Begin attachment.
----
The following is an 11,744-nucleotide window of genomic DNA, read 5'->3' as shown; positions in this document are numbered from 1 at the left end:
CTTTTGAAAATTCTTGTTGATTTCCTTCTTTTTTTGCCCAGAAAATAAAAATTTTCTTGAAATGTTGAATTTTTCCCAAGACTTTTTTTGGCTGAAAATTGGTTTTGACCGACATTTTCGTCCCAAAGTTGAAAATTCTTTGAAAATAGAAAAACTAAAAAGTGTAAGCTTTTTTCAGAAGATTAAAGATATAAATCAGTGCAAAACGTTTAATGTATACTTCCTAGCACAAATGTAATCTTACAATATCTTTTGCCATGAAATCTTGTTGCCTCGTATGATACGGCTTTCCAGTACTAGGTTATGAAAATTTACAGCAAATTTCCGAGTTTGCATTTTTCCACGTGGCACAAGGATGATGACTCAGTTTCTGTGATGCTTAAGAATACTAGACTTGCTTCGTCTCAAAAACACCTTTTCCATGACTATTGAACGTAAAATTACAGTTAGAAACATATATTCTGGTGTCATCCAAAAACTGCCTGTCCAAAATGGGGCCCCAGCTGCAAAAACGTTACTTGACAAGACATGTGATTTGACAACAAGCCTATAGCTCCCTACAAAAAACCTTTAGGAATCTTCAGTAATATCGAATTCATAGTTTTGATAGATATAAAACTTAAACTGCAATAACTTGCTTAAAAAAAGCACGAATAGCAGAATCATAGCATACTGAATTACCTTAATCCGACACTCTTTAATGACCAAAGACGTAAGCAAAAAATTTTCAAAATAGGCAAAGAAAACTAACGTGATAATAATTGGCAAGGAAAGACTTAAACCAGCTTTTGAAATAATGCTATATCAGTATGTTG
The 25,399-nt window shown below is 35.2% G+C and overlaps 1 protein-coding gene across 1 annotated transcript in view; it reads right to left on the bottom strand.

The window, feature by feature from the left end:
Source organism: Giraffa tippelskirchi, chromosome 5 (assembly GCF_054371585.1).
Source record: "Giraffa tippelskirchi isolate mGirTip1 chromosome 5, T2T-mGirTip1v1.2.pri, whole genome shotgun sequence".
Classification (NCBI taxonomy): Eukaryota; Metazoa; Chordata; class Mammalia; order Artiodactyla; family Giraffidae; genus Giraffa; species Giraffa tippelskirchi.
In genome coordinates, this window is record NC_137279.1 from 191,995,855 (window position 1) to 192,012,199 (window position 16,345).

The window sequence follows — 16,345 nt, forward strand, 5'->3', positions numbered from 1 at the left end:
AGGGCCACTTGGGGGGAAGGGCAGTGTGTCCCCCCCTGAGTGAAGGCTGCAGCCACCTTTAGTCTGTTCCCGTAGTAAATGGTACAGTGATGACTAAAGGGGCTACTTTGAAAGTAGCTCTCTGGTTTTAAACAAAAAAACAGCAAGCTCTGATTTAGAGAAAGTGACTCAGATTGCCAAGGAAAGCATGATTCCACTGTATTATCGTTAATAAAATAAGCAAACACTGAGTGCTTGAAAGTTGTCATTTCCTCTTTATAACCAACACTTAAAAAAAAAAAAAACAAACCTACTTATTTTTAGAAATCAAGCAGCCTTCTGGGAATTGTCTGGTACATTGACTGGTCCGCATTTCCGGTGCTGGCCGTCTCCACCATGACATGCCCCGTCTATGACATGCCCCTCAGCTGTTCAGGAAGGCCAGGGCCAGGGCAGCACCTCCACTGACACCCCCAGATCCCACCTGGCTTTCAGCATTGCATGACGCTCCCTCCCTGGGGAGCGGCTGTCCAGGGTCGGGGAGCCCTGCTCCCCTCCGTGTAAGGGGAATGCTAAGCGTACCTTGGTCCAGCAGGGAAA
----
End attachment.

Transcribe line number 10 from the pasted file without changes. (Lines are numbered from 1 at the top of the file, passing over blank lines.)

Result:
AGGGCCACTTGGGGGGAAGGGCAGTGTGTCCCCCCCTGAGTGAAGGCTGCAGCCACCTTTAGTCTGTTCCCGTAGTAAATGGTACAGTGATGACTAAAGGGGCTACTTTGAAAGTAGCTCTCTGGTTTTAAACAAAAAAACAGCAAGCTCTGATTTAGAGAAAGTGACTCAGATTGCCAAGGAAAGCATGATTCCACTGTATTATCGTTAATAAAATAAGCAAACACTGAGTGCTTGAAAGTTGTCATTTCCTCTTTATAACCAACACTTAAAAAAAAAAAAAACAAACCTACTTATTTTTAGAAATCAAGCAGCCTTCTGGGAATTGTCTGGTACATTGACTGGTCCGCATTTCCGGTGCTGGCCGTCTCCACCATGACATGCCCCGTCTATGACATGCCCCTCAGCTGTTCAGGAAGGCCAGGGCCAGGGCAGCACCTCCACTGACACCCCCAGATCCCACCTGGCTTTCAGCATTGCATGACGCTCCCTCCCTGGGGAGCGGCTGTCCAGGGTCGGGGAGCCCTGCTCCCCTCCGTGTAAGGGGAATGCTAAGCGTACCTTGGTCCAGCAGGGAAA